Bishops Palace, Exeter Cathedral - card posted 1912
Exeter underwent substantial redevelopment in the 1970s. Extensive archaeological investigations took place at that time, revealing much of Exeter's Roman and mediaeval history. The Romans selected Exeter - the lowest crossing point of the river Exe - as the site of a legionary fortress after the invasion of 43AD. For a few decades it housed thousands of people involved in a supply route from the port of Topsham, a few miles downriver. Then the military resouces were refocused to address resistance in Wales and the north of England. The fortress became the civilian town of Isca Dumnorum, provincial administrative centre for the region that is now Cornwall and Devon. Despite the large area the town does not seem to have rivalled Dorchester and Ilchester in prosperity. By the 5th and 6th centuries it was mostly abandoned apart from a small British community and church near the site of the present cathedral.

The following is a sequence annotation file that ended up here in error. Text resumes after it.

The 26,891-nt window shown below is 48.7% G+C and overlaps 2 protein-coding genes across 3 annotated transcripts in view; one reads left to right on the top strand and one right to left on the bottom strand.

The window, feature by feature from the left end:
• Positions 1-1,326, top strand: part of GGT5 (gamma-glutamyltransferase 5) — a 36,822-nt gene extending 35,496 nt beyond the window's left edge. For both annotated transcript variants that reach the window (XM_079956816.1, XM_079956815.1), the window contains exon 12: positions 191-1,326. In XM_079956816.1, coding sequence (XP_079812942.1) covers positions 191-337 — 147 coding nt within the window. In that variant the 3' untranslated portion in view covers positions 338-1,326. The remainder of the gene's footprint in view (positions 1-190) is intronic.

St Thomas of Canterbury, Exeter - vintage postcard
By the late 9th century Exeter had been reconstituted as a Burh in thetime of King Alfred. It had a minster church and a mint. Part of the Roman wall was refurbished and pottery finds show a relationship with the mainland of Europe. The Normans besieged tha town in 1068 and built a castle at Rougemont. In 1114 work began on the cathedral. The town flourished for a while but seems to have declined again as economic circumstances changed in northern Europe and Bristol became the major port in the South-West.At the end of the 15th century, however, Exeter's fortunes rose again with the growth of the wool trade.
Old Counties and Islands